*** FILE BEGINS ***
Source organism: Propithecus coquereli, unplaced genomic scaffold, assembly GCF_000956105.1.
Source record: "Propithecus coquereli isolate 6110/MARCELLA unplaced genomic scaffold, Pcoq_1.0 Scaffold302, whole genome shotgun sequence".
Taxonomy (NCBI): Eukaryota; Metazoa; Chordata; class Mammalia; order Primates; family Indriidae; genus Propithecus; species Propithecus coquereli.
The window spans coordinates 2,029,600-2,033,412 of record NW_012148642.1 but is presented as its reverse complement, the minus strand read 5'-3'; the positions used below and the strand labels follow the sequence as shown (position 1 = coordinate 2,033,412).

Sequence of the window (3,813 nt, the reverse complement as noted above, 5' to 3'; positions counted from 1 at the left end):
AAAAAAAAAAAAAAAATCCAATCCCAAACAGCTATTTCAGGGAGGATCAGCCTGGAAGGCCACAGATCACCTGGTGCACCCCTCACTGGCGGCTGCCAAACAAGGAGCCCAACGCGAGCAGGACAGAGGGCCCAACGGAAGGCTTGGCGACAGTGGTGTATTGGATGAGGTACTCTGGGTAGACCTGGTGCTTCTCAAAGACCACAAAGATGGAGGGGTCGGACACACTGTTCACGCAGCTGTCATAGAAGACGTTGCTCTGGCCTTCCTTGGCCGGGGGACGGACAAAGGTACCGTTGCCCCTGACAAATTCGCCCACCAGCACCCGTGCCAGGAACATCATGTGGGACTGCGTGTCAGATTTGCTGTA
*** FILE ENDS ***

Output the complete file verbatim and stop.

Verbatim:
Source organism: Propithecus coquereli, unplaced genomic scaffold, assembly GCF_000956105.1.
Source record: "Propithecus coquereli isolate 6110/MARCELLA unplaced genomic scaffold, Pcoq_1.0 Scaffold302, whole genome shotgun sequence".
Taxonomy (NCBI): Eukaryota; Metazoa; Chordata; class Mammalia; order Primates; family Indriidae; genus Propithecus; species Propithecus coquereli.
The window spans coordinates 2,029,600-2,033,412 of record NW_012148642.1 but is presented as its reverse complement, the minus strand read 5'-3'; the positions used below and the strand labels follow the sequence as shown (position 1 = coordinate 2,033,412).

Sequence of the window (3,813 nt, the reverse complement as noted above, 5' to 3'; positions counted from 1 at the left end):
AAAAAAAAAAAAAAAATCCAATCCCAAACAGCTATTTCAGGGAGGATCAGCCTGGAAGGCCACAGATCACCTGGTGCACCCCTCACTGGCGGCTGCCAAACAAGGAGCCCAACGCGAGCAGGACAGAGGGCCCAACGGAAGGCTTGGCGACAGTGGTGTATTGGATGAGGTACTCTGGGTAGACCTGGTGCTTCTCAAAGACCACAAAGATGGAGGGGTCGGACACACTGTTCACGCAGCTGTCATAGAAGACGTTGCTCTGGCCTTCCTTGGCCGGGGGACGGACAAAGGTACCGTTGCCCCTGACAAATTCGCCCACCAGCACCCGTGCCAGGAACATCATGTGGGACTGCGTGTCAGATTTGCTGTA